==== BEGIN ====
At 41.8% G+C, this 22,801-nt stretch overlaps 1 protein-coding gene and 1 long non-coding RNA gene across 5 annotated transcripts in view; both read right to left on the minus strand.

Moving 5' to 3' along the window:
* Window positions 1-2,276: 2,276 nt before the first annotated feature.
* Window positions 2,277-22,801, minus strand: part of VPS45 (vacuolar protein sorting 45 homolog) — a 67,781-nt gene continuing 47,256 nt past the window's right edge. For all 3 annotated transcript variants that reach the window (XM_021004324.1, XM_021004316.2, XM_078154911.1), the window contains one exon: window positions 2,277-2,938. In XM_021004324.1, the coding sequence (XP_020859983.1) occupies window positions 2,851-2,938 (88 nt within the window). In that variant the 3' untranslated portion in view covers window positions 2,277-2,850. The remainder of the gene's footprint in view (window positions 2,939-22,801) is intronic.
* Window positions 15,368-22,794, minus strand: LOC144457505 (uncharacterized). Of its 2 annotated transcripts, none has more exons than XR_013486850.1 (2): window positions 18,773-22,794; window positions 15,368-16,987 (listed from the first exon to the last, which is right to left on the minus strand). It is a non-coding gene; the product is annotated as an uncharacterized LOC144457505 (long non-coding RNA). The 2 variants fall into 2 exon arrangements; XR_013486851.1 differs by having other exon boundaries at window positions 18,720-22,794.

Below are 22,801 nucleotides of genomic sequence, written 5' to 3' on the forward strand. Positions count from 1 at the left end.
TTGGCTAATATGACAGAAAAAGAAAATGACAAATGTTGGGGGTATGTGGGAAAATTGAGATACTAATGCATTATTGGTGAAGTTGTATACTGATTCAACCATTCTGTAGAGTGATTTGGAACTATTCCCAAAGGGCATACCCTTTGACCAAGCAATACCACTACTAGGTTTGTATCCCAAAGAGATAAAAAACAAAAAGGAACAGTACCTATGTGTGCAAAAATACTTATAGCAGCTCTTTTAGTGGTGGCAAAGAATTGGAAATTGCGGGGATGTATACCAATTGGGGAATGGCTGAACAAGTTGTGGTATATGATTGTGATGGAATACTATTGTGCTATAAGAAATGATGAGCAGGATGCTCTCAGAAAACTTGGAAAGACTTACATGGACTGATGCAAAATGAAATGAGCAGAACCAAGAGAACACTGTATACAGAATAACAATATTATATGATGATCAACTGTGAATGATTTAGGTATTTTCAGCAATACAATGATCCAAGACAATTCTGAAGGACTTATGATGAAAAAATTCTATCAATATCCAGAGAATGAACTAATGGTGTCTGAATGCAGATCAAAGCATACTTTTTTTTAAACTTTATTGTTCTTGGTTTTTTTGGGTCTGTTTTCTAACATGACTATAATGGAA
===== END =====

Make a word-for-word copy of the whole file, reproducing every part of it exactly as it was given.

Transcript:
At 41.8% G+C, this 22,801-nt stretch overlaps 1 protein-coding gene and 1 long non-coding RNA gene across 5 annotated transcripts in view; both read right to left on the minus strand.

Moving 5' to 3' along the window:
* Window positions 1-2,276: 2,276 nt before the first annotated feature.
* Window positions 2,277-22,801, minus strand: part of VPS45 (vacuolar protein sorting 45 homolog) — a 67,781-nt gene continuing 47,256 nt past the window's right edge. For all 3 annotated transcript variants that reach the window (XM_021004324.1, XM_021004316.2, XM_078154911.1), the window contains one exon: window positions 2,277-2,938. In XM_021004324.1, the coding sequence (XP_020859983.1) occupies window positions 2,851-2,938 (88 nt within the window). In that variant the 3' untranslated portion in view covers window positions 2,277-2,850. The remainder of the gene's footprint in view (window positions 2,939-22,801) is intronic.
* Window positions 15,368-22,794, minus strand: LOC144457505 (uncharacterized). Of its 2 annotated transcripts, none has more exons than XR_013486850.1 (2): window positions 18,773-22,794; window positions 15,368-16,987 (listed from the first exon to the last, which is right to left on the minus strand). It is a non-coding gene; the product is annotated as an uncharacterized LOC144457505 (long non-coding RNA). The 2 variants fall into 2 exon arrangements; XR_013486851.1 differs by having other exon boundaries at window positions 18,720-22,794.

Below are 22,801 nucleotides of genomic sequence, written 5' to 3' on the forward strand. Positions count from 1 at the left end.
TTGGCTAATATGACAGAAAAAGAAAATGACAAATGTTGGGGGTATGTGGGAAAATTGAGATACTAATGCATTATTGGTGAAGTTGTATACTGATTCAACCATTCTGTAGAGTGATTTGGAACTATTCCCAAAGGGCATACCCTTTGACCAAGCAATACCACTACTAGGTTTGTATCCCAAAGAGATAAAAAACAAAAAGGAACAGTACCTATGTGTGCAAAAATACTTATAGCAGCTCTTTTAGTGGTGGCAAAGAATTGGAAATTGCGGGGATGTATACCAATTGGGGAATGGCTGAACAAGTTGTGGTATATGATTGTGATGGAATACTATTGTGCTATAAGAAATGATGAGCAGGATGCTCTCAGAAAACTTGGAAAGACTTACATGGACTGATGCAAAATGAAATGAGCAGAACCAAGAGAACACTGTATACAGAATAACAATATTATATGATGATCAACTGTGAATGATTTAGGTATTTTCAGCAATACAATGATCCAAGACAATTCTGAAGGACTTATGATGAAAAAATTCTATCAATATCCAGAGAATGAACTAATGGTGTCTGAATGCAGATCAAAGCATACTTTTTTTTAAACTTTATTGTTCTTGGTTTTTTTGGGTCTGTTTTCTAACATGACTATAATGGAA